“That’s the voice we wanted singing our songs,” he said. “My ‘a-ha moment’ came the night he was inducted into the Country Music Hall of Fame. He was so kind and gracious to everyone, and when his sister said, ‘Kenneth!, [he] whipped around with such love and respect. It’s stuck in my mind ever since: I realized you don’t sing through your heart, but all of our hearts.”
Rogers acknowledged the help of his former longtime manager Ken Kragen and current manager Ken Levitan, and joked that he was once “a young happening guy” who “woke up Thursday and I was really old!” He pointed to the table where his long-ago First Edition bandmates were sitting and kidded them for being old, too.
“I get asked why it took so long to be inducted into the Country Music Hall of Fame,” said Rogers, who was finally inducted last year. “I always say, ‘It’s not when, it’s that!’’
At a press conference just before the reception, Rogers tried to head ‘em off at the pass by saying that the answers to most questions directed at him is, “Only when I was 15.”
But he did reveal that “I didn’t realize I’d look that dorky” when he signed up for Geico’s current “Gambler” commercial. At least, he said, they weren’t running it incessantly.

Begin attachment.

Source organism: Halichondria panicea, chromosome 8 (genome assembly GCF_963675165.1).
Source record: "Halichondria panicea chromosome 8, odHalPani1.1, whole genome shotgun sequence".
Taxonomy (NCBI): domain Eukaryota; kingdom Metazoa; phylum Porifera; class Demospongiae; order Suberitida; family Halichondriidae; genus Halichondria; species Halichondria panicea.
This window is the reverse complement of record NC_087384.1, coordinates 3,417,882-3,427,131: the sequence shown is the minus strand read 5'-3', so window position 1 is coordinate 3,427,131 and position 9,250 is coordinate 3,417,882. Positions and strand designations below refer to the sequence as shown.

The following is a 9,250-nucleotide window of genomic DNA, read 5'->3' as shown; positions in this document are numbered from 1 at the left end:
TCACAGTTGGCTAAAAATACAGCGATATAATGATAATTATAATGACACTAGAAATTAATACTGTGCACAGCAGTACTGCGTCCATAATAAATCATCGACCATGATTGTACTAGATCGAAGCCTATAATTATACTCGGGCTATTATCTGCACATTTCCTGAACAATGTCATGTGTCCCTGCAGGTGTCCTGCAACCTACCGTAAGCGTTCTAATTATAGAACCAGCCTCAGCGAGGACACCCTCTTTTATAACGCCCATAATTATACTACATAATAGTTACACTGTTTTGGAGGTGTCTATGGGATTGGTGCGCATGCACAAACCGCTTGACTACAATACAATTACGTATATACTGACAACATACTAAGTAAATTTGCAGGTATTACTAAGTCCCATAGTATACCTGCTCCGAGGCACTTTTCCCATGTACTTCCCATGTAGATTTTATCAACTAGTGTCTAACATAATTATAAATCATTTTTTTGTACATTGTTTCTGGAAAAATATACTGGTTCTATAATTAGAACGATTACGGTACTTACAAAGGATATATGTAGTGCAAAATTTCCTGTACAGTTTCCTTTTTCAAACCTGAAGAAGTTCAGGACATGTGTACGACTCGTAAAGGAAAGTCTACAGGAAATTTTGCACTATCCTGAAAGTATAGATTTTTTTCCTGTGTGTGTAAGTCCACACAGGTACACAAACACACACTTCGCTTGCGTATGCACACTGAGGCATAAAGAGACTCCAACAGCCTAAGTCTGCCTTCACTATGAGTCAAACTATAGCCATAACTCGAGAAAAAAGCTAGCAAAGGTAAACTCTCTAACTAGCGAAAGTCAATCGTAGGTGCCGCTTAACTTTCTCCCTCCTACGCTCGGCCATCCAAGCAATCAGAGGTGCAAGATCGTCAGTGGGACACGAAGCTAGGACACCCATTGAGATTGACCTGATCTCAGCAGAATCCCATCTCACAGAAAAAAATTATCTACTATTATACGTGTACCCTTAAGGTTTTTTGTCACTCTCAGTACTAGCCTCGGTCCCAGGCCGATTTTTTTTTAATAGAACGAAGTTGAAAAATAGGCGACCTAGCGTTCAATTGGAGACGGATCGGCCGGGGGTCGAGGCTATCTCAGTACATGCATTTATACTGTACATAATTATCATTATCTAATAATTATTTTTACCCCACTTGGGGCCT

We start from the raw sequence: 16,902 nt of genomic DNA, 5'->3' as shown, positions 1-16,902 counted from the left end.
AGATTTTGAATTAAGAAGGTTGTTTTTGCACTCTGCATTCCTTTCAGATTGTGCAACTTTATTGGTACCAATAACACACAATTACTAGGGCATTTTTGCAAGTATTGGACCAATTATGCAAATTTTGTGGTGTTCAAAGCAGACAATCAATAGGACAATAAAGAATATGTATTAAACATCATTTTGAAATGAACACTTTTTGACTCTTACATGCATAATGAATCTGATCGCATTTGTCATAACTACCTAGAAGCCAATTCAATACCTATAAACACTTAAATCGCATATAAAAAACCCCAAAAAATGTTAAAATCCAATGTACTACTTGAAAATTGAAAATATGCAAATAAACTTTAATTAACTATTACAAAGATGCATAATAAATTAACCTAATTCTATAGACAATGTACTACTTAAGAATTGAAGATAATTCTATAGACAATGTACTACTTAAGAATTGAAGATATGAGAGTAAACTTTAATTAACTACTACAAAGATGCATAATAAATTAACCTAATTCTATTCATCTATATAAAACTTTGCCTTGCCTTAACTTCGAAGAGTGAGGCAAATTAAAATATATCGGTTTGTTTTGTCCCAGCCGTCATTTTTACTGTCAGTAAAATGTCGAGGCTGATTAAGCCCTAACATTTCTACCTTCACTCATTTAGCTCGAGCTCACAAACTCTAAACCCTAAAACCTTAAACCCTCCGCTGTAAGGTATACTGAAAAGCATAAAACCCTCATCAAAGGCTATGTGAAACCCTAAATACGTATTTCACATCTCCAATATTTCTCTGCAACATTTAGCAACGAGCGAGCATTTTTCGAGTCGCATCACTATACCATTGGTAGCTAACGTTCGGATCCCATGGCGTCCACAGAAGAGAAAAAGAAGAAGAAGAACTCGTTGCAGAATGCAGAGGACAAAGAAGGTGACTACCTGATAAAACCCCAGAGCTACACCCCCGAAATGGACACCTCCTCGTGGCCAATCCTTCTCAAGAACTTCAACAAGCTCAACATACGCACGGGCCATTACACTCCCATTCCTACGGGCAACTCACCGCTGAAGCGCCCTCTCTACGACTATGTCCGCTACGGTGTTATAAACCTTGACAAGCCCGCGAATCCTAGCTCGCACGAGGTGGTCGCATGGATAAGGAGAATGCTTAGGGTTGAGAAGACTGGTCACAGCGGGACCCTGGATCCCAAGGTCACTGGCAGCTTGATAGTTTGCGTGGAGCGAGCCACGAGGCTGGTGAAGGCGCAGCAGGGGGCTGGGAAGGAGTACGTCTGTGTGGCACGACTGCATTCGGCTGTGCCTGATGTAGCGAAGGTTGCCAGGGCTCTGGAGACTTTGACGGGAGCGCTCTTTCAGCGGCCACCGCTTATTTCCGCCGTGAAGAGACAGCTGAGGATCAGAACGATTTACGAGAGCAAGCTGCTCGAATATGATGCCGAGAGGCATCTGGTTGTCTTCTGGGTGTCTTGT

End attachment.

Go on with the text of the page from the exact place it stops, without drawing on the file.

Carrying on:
Asked if he had a favorite contemporary country artist, he at first lauded today’s country singers.
“What they’re doing is so exciting for country music,” he said, “but you have to understand: When I was successful, I came from a whole different place.”
He suggested that a decision must be made between being “an art form or a business.”
“If you’re an art form, kick everyone out who’s not Hank Williams. If you’re a business, take the money and go! For me, I’m a story guy, and this [country music now] is all about parties.”
“I’m convinced right now [that] my audience is either born since 1980, whose parents forced them to listen to me or mine was the only music they would allow, or before the ‘60s--and can’t remember the ‘60s,” Rogers continued, noting that when he was having his big hits, “country music was really country--Willie, Waylon, Johnny Cash. A lot of people in New Jersey didn’t get it, but I did a story song like ‘Coward of the County’ and they got it.”
His “gift,” he said, was “not so much singing as finding great songs.”
“If a song touches me, I can make it touch someone else,” he said. “If not, I can’t bring anything to the table.”
Such story-song Rogers hits as “Coward of the County,” “Lucille,” “The Gambler” and “Ruby, Don’t Take Your Love to Town” “take you from where you are, take you on a journey, and leave you with an emotion at the end. At my age, you can only compete two ways: You can do what everybody else is doing, but better—which I don’t like my chances--or do what nobody else is doing--and don’t invite comparisons.”
“I learned with the Christies [the New Christy Minstrels folk group, with whom he performed prior to the First Edition] to find story songs with social significance, like ‘Ruby,’” Rogers concluded. And as he would soon repeat at the reception, he evoked his late duet partner: “We need to get Dottie West in here!”